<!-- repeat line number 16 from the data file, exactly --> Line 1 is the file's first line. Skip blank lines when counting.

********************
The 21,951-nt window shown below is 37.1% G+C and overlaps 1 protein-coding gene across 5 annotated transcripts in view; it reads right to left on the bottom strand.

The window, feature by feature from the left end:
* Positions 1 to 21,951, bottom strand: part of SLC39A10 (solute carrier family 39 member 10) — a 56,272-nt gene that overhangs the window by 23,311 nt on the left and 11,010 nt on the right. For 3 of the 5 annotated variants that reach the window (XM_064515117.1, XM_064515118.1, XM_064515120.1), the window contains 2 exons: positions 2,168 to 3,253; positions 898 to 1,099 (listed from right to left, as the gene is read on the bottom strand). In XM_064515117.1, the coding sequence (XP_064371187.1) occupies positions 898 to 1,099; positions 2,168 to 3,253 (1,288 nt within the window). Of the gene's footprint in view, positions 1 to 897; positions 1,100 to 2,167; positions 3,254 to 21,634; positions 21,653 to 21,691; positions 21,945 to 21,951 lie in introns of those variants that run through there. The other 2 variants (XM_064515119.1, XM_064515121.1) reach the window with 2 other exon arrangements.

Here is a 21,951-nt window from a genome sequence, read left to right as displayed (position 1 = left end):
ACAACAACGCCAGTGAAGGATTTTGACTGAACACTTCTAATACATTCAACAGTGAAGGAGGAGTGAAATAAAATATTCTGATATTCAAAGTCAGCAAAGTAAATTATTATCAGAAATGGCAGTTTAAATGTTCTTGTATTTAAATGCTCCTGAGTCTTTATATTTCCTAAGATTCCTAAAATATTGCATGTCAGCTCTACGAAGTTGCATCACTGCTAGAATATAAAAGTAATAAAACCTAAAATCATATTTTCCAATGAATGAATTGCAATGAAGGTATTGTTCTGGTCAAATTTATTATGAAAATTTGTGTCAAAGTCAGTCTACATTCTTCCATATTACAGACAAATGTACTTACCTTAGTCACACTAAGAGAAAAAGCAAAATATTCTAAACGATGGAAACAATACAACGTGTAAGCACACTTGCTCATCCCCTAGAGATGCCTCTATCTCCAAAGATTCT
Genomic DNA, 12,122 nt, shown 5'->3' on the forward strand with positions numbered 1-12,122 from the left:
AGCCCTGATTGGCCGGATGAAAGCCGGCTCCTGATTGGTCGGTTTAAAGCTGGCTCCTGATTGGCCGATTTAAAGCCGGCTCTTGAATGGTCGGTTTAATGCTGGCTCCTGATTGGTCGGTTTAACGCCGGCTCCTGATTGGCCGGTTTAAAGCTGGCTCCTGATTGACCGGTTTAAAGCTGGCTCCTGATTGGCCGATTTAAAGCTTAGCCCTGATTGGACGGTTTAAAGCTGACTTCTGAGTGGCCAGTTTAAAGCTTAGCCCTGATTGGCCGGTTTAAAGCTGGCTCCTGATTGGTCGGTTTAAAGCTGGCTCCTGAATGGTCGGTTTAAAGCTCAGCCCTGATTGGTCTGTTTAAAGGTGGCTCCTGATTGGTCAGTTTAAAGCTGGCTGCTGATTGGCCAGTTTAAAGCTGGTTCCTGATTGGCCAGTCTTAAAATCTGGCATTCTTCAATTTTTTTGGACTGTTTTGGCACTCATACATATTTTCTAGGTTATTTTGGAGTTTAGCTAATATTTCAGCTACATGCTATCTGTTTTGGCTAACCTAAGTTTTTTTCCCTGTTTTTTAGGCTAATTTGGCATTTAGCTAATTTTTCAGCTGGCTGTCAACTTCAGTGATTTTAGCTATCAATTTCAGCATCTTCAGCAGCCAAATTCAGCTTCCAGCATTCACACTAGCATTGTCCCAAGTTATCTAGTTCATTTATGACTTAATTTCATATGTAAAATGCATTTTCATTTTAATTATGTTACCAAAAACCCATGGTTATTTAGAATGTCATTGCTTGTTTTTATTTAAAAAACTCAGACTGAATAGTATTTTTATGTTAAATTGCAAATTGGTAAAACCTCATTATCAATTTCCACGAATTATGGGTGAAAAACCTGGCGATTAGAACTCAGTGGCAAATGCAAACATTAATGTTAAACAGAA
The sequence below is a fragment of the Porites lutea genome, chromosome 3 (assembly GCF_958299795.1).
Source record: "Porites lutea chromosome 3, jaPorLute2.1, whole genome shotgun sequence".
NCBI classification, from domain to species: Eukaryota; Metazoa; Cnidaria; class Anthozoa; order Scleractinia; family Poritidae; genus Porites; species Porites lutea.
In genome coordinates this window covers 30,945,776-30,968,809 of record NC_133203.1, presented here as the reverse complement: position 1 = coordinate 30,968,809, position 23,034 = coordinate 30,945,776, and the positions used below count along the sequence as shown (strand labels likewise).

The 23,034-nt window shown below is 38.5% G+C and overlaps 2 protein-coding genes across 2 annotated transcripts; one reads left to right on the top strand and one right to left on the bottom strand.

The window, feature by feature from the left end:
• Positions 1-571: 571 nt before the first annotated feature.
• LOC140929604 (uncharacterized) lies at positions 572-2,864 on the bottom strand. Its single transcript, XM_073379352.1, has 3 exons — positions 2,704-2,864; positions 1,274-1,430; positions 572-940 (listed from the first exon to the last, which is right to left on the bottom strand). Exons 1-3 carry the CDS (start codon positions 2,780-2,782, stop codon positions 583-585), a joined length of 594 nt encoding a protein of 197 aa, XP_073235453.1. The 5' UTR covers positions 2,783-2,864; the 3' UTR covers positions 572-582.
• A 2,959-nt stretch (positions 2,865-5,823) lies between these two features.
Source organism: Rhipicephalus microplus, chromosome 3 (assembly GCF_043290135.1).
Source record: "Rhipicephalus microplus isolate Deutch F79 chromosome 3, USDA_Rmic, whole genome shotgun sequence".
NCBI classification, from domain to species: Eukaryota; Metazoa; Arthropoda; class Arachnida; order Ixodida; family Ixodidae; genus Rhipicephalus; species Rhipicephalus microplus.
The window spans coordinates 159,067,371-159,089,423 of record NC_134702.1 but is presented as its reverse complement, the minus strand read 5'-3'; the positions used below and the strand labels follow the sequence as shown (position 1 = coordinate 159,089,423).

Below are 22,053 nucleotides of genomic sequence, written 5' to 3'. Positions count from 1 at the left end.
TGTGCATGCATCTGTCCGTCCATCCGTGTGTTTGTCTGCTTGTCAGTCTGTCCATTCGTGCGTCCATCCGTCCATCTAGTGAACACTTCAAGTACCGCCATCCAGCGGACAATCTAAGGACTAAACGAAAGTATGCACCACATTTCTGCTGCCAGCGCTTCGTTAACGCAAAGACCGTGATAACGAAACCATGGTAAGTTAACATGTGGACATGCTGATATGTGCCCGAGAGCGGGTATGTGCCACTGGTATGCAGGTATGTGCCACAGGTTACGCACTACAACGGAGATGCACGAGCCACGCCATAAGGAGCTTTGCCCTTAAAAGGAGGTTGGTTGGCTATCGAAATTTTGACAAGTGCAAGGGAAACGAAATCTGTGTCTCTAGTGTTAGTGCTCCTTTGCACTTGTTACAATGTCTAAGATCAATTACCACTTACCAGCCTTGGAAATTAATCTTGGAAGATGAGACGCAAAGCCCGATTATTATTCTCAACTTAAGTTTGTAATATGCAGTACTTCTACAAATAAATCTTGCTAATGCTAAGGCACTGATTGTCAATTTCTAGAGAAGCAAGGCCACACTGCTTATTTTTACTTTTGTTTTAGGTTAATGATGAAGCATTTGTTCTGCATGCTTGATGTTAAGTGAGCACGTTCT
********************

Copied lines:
• A 2,959-nt stretch (positions 2,865-5,823) lies between these two features.